Andrew Langford

The Dark Night

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We started this podcast because we believe in the darkness.

This darkness can last an hour, a month, a year. It is universal. And universally disdained. Why do we curse the darkness?

It feels random and without form. It’s unfair. Terrifying! And hurts like hell.

What if we get the darkness we’re ready for?

That’s a loaded question.

Tell that to the parents who lost their kid to cancer. To the woman who lost her innocence. To the professional who lost his career. To the family who lost their house. To the untold people who have lost their lives.

Joseph Campbell was once asked, “What is the purpose of all of the world’s great myths and stories?” And you thought Andrew’s questions were hard. Campbell’s response was, “The transformation of our consciousness.” When asked, “How is this consciousness transformed?” His response was… “By the trials.”




What if our trials are meant to wake us up? So we can see the light.

What if the darkness we disdain is the journey we must take to have our eyes opened and our consciousness transformed?

Instead of cursing it, we could depend on it.

How might this change everything?


Tick. Tock. Tick. Tock.

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As a subscriber to Ryan Holiday’s Daily Stoic email, I signed up for his New Year, New You 21 day challenge. Each morning I wake up to an email and 2 min video where Ryan explains the challenge for that day and shares some tips and tricks to help us be successful. It’s been fairly easy so far (watch the sunrise/sunset, take a cold plunge). Today’s challenge sounded like hell.

Find a quiet solitary space.

Turn off all electronic devices.

Count to 1000.

Having never counted past like…60… before, I wondered how this might go. I decided to count using the rhythm of my livingroom clock. Tick. Tock. Tick. Tock Tick. Tock. The challenge was meant to take roughly 15 min but it took me 30min as I counted on the tock (every 2 seconds). Ryan’s advice was, “don’t break it up into manageable chunks, don’t celebrate key milestones (500), don’t celebrate when you finish (1000 baby!!!). Be still. Be in the moment. Take it in.” It was solid advice. 🙂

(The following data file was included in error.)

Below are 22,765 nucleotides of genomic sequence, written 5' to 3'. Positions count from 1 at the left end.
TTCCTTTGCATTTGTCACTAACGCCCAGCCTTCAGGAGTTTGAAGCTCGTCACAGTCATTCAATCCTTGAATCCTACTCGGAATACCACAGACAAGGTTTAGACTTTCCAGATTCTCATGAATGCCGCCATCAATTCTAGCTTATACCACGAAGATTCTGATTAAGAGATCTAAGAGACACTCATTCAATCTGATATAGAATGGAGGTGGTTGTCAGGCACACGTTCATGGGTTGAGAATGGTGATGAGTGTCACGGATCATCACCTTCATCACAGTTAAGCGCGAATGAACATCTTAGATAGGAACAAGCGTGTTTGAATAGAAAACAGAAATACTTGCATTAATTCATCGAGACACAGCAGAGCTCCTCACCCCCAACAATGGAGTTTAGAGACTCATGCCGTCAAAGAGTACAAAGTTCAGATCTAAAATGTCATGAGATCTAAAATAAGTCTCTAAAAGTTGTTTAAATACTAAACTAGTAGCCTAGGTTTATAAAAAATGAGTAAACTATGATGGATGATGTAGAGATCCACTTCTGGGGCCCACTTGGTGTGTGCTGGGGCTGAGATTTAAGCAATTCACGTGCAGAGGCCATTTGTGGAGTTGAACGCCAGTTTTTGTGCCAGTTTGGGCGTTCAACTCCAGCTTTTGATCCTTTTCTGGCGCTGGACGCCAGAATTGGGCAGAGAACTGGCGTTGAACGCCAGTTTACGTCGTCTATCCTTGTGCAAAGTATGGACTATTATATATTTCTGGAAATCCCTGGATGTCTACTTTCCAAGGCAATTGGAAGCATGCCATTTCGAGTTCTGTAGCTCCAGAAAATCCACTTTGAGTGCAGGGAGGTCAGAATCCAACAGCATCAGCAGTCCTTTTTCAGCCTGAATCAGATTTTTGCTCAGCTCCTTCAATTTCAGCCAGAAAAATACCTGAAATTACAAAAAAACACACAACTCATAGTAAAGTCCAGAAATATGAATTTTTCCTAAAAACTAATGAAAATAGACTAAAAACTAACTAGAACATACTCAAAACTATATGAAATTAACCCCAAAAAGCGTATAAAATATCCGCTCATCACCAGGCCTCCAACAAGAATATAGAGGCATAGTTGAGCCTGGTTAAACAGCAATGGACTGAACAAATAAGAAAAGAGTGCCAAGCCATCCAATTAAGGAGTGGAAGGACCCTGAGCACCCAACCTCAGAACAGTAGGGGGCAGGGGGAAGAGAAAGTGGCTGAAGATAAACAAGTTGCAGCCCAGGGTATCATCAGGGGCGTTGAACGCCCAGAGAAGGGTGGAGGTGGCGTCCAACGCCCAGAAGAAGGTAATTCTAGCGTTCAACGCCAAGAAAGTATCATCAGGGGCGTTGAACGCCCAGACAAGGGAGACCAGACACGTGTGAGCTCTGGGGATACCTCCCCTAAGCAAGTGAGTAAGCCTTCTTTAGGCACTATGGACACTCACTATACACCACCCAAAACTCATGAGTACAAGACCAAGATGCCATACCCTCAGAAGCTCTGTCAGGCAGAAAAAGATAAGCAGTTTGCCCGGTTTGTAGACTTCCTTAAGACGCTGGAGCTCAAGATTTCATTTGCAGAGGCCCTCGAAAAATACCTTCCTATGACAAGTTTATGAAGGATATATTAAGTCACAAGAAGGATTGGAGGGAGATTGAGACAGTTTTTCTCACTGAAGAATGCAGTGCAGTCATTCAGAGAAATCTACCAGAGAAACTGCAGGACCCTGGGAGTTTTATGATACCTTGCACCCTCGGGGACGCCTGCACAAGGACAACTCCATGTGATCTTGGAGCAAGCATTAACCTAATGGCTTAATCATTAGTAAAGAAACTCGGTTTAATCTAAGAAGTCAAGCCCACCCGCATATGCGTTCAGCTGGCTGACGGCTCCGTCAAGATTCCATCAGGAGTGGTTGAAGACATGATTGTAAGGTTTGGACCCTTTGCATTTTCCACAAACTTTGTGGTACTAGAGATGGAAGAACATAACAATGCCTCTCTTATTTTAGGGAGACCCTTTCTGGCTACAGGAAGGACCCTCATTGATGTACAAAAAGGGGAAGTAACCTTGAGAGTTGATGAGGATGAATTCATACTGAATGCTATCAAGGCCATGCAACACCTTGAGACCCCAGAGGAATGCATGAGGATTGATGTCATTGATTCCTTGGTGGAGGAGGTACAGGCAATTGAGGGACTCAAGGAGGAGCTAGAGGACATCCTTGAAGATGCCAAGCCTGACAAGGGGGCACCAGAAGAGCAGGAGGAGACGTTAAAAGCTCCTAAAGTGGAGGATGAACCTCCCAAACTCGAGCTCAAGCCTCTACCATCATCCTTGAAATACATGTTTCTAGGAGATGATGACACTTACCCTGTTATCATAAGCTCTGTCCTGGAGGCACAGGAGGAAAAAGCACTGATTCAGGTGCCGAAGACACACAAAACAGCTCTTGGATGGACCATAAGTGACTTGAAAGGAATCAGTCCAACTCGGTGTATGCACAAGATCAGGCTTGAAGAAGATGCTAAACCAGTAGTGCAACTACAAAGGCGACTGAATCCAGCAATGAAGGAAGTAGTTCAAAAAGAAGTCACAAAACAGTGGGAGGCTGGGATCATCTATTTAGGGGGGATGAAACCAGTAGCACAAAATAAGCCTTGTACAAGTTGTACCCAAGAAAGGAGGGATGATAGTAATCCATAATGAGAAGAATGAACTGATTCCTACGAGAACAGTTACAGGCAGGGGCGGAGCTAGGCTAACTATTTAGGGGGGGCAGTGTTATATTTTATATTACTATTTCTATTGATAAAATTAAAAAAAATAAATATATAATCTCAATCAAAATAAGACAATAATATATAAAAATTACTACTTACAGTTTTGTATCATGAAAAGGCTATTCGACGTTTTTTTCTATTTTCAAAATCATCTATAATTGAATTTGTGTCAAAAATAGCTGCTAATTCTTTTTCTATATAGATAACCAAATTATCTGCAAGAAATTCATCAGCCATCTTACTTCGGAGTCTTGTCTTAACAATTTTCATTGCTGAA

As I started, I felt the weight of Pascal’s famous quote but was confident I could do it. And I did! Sure, there were moments when my brain auto-piloted the numbers and when I reached 550 I remember thinking, “damn, I’m just over halfway there??” but my meditation training kicked in and I gently brought myself back into the rhythm. In the end, I actually found it relaxing.

We’ve all heard the classic advice, “close your eyes and count to 10.” The wisdom behind this is the pause allows our angry/anxious thoughts to slow down and we can begin to feel the stillness/ peace again. In short, it prevents a potentially negative experience for us and for others we may lash out against. Today’s challenge taught me that sometimes we need more than 10 seconds.

You sleep through your alarm.

A long-time employee announces he is starting his own landscaping company.

World War III is trending on Social Media.

It’s funny how the universe works. These are 3 fairly anxiety-inducing human experiences but because I spent 30 minutes in solitary stillness, I was able to take in all these realities and move forward in confidence knowing that it’s all good. Or at least, it will be. 🙂

It is all good. No matter what you’re going through. Stoicism reminds us that while we can’t control everything we can control something. Our reaction! In this, we are always in control (which is great news for control freaks) 😉

We count to 1000 not because it’s a cool badass challenge but because we never know when a real challenge will hit and we’ll need the stillness training. Resilience is a habit cultivated daily. Practice makes us perfect.

So let’s go!

The clock is ticking.

Cold Water Saves Lives

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If somebody had told me 5 years ago that the most lasting and effective change I would experience in my life was temperature-related, I would have been like… sounds boring. But fine… tell me more.